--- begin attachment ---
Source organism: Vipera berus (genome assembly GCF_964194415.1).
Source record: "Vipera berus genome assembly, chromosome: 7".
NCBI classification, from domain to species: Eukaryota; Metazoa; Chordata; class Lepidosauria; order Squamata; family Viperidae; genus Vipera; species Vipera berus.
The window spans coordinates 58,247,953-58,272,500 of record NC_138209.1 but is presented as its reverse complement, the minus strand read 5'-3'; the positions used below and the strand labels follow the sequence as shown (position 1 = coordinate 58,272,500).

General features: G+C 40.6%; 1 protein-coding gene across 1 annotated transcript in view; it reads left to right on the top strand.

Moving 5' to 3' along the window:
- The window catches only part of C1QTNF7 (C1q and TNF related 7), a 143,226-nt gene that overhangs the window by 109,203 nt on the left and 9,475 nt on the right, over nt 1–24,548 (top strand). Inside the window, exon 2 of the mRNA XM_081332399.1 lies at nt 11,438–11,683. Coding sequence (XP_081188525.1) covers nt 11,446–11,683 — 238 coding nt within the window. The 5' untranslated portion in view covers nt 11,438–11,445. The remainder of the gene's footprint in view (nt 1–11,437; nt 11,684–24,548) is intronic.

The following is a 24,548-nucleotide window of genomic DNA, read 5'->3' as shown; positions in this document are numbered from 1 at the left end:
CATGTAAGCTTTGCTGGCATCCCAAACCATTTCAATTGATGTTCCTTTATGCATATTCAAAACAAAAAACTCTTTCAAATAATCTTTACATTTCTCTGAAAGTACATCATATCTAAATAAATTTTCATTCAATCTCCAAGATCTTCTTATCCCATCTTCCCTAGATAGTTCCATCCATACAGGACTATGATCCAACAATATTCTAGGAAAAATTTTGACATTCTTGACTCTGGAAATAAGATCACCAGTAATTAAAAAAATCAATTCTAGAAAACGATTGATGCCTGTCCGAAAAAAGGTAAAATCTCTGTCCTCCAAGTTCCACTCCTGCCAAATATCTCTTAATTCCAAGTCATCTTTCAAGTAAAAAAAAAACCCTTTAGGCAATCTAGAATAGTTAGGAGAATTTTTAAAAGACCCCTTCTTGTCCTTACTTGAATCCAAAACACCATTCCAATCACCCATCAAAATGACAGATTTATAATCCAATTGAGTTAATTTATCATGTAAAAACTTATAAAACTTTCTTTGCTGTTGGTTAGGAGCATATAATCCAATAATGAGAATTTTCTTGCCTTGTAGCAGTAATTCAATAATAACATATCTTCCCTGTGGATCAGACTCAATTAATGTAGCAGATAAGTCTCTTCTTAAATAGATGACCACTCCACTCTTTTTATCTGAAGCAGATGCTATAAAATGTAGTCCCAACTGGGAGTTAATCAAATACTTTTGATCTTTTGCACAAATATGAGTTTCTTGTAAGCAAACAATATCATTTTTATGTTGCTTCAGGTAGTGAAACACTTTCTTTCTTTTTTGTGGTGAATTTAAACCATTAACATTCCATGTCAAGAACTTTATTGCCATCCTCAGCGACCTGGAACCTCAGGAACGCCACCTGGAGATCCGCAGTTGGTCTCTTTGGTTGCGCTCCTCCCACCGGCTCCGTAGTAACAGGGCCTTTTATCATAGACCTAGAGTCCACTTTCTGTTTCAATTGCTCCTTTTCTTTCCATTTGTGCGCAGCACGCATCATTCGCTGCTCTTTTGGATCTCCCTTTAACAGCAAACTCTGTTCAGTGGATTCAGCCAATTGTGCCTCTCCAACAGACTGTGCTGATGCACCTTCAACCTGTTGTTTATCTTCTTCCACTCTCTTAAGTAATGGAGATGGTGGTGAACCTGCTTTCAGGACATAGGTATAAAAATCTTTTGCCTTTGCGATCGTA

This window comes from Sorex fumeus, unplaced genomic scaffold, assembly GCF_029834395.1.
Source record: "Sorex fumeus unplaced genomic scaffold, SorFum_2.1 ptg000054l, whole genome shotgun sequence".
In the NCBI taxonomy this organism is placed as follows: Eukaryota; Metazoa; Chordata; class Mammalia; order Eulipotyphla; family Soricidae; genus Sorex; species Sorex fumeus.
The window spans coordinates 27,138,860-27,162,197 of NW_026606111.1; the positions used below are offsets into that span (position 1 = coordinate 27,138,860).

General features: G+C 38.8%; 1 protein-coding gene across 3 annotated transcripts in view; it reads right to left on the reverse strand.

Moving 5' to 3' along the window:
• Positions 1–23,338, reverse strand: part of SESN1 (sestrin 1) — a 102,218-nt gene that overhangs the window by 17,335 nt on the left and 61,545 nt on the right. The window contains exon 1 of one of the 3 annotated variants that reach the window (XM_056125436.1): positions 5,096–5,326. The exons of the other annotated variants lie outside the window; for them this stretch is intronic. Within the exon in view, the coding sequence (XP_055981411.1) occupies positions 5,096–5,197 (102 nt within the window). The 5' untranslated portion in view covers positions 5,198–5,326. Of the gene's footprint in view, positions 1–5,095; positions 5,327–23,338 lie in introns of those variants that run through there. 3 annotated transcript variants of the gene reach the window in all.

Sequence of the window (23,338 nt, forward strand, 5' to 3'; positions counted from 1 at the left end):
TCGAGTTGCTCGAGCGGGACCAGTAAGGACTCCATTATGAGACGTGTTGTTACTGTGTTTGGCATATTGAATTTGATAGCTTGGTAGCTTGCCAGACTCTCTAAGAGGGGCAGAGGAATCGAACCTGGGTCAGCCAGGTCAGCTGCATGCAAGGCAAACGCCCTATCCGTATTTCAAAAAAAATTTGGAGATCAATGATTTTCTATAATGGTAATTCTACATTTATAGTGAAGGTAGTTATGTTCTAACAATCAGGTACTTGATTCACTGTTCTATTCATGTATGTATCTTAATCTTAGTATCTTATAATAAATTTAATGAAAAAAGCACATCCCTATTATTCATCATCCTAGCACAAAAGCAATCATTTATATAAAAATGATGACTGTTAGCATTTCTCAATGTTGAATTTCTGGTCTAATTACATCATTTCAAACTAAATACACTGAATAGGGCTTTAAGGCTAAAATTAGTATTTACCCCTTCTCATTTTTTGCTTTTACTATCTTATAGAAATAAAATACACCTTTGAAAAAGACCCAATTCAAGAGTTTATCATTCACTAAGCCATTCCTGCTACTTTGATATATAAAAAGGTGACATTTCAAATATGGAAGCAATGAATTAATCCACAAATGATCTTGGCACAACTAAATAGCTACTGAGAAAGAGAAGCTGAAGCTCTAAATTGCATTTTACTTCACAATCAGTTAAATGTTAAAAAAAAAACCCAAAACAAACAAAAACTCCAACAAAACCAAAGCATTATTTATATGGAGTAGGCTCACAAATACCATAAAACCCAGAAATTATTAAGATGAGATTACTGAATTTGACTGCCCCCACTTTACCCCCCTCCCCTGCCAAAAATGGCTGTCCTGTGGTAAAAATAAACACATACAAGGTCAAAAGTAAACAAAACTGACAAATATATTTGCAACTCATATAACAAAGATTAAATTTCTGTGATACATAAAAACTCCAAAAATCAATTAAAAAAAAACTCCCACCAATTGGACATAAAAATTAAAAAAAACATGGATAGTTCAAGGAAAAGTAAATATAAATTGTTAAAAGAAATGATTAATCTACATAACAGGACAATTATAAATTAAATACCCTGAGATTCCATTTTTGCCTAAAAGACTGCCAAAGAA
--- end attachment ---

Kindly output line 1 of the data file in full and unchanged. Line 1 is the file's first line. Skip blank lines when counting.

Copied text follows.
Source organism: Vipera berus (genome assembly GCF_964194415.1).